Post by Lupine » Sun Sep 13, 2020 1:41 am

Finally an answer to a question RJ has been pondering about planets and Lagrange Points.

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Re: Science Tidbits #6

Post by RJDiogenes » Sun Sep 13, 2020 9:00 pm

Haha, groovy. :D Trouble is that they'll probably be nearly impossible to detect, since neither the wobble method nor the eclipse method are likely to work.
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Re: Science Tidbits #6

Post by Lupine » Sun Sep 13, 2020 9:12 pm

If the orbital plane is aligned towards us a transit should be detectable either just before or just after the B Star eclipses the A Star. Actually it should transit both stars.

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Re: Science Tidbits #6

Post by RJDiogenes » Sun Sep 13, 2020 9:39 pm

I suppose it would transit the primary, but the secondary may be so close that it drowns it out. And it would only transit the secondary when the secondary is circling around and going retrograde, which would probably be the same problem.
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Re: Science Tidbits #6

Post by Lupine » Mon Sep 14, 2020 3:40 pm

The subject of life on Venus has reared its head again. :alien:

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Re: Science Tidbits #6

Post by RJDiogenes » Mon Sep 14, 2020 9:26 pm

That's pretty compelling, although I remain skeptical about cloud-based life. The really weird thing is that the Phosphine on Venus is so much more plentiful than on Earth, but equal to Jupiter and Saturn. That does make me wonder.
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Re: Science Tidbits #6

Post by scottydog » Sat Oct 17, 2020 11:16 am

Here's an issue that can bring space exploration to a grinding halt. Let's hope something can be done, and soon.

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Re: Science Tidbits #6

Post by Lupine » Sat Oct 17, 2020 2:07 pm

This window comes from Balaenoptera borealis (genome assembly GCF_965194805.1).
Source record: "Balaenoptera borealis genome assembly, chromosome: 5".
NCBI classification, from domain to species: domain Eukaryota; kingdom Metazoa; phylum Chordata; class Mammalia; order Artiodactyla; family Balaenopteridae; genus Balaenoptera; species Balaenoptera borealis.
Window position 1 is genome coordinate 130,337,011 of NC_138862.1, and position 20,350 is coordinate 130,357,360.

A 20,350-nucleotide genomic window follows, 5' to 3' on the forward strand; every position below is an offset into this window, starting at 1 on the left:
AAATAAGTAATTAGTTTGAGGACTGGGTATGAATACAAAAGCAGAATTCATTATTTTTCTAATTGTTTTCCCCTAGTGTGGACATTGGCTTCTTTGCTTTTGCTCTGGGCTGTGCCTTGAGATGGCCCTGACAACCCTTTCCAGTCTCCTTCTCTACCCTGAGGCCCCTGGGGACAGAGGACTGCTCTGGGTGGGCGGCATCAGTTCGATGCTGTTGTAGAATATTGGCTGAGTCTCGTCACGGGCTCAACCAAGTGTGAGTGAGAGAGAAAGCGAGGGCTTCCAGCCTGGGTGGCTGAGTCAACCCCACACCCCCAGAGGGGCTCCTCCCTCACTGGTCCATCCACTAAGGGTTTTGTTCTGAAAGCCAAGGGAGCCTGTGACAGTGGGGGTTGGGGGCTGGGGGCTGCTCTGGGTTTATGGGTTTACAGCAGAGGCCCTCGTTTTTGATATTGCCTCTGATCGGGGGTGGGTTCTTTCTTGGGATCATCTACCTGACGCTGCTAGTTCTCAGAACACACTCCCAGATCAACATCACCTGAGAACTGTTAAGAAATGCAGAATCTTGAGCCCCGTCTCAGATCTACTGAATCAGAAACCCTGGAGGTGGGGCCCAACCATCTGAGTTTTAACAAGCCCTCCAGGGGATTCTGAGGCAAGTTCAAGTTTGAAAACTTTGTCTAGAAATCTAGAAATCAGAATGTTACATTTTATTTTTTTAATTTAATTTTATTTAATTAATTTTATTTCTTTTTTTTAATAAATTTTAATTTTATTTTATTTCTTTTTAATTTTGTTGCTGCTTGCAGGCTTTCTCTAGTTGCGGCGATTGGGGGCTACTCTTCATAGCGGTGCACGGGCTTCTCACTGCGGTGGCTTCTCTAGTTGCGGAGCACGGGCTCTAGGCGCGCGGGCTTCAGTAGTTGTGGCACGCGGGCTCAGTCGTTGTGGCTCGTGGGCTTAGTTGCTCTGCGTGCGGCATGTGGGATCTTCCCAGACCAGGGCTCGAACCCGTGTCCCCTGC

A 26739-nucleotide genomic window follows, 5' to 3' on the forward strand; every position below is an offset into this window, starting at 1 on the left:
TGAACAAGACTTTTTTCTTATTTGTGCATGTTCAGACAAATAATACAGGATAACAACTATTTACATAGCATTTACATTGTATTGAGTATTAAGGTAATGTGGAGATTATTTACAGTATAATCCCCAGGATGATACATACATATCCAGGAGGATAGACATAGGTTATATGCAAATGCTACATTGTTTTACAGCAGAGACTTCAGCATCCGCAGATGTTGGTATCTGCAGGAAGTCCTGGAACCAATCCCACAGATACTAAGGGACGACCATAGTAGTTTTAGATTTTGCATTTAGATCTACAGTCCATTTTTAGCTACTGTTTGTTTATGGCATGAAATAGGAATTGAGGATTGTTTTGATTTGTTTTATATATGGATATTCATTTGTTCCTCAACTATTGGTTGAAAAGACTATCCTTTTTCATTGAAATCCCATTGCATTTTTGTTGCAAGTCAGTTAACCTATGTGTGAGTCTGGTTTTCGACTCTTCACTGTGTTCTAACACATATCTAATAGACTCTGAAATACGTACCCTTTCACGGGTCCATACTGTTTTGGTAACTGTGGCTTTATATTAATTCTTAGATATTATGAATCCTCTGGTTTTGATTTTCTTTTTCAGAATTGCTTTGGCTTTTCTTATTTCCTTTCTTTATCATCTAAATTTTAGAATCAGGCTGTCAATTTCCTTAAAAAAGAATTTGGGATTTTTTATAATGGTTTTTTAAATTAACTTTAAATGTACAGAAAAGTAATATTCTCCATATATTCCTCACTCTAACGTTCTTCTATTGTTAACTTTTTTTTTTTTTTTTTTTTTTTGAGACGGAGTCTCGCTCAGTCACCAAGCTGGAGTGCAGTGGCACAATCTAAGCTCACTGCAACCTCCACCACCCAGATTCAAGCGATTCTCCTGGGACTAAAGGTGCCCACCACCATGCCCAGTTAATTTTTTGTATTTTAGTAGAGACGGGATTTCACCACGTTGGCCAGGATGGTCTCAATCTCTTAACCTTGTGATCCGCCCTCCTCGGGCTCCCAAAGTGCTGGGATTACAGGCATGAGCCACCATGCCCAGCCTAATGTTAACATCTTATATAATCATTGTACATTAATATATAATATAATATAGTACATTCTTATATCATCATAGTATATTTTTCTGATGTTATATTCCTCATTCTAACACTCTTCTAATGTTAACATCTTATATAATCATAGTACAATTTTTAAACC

It's been a looming threat for some time. The practice of purposely de-orbiting satellites has helped, but there's still a lot of junk up there.

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Re: Science Tidbits #6

Post by RJDiogenes » Sat Oct 17, 2020 7:55 pm

It's been predicted for a while-- Clarke once wrote about the Earth developing a ring system composed of nuts and bolts in an early short story-- but now it's becoming a genuine issue. But in good entrepreneurial fashion, there are a few startups proposing solutions. My favorite, if not the best, is a giant sticky ball that works like a gigantic lint roller.
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Re: Science Tidbits #6

Post by scottydog » Sat Oct 17, 2020 8:04 pm

^^ That's exactly what we need. And we need it to clean up the oceans, too, although I don't know how a lint-roller in the ocean would distinguish plastics from sea life.

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Re: Science Tidbits #6

Post by Lupine » Sat Oct 17, 2020 8:10 pm

RJDiogenes wrote:
Sat Oct 17, 2020 7:55 pm
It's been predicted for a while-- Clarke once wrote about the Earth developing a ring system composed of nuts and bolts in an early short story
I used the idea in Children of Ares.

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Re: Science Tidbits #6

Post by scottydog » Sat Oct 17, 2020 8:36 pm

^Cool :yes:

What's stopping all that orbiting debris from falling to earth? Or is it falling at a VERY slow rate?

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Re: Science Tidbits #6

Post by Lupine » Sat Oct 17, 2020 10:33 pm

Mostly they are falling back, just not very fast. Others are at a high enough orbit that it may take millennia to come back.

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Re: Science Tidbits #6

Post by RJDiogenes » Sun Oct 18, 2020 9:18 pm

scottydog wrote:
Sat Oct 17, 2020 8:04 pm
^^ That's exactly what we need. And we need it to clean up the oceans, too, although I don't know how a lint-roller in the ocean would distinguish plastics from sea life.
You'd need AI for that.
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Sat Oct 17, 2020 8:10 pm
I used the idea in Children of Ares.
It's also part of the historical backstory in Spacious Skies, although I can't remember now if I actually mentioned it.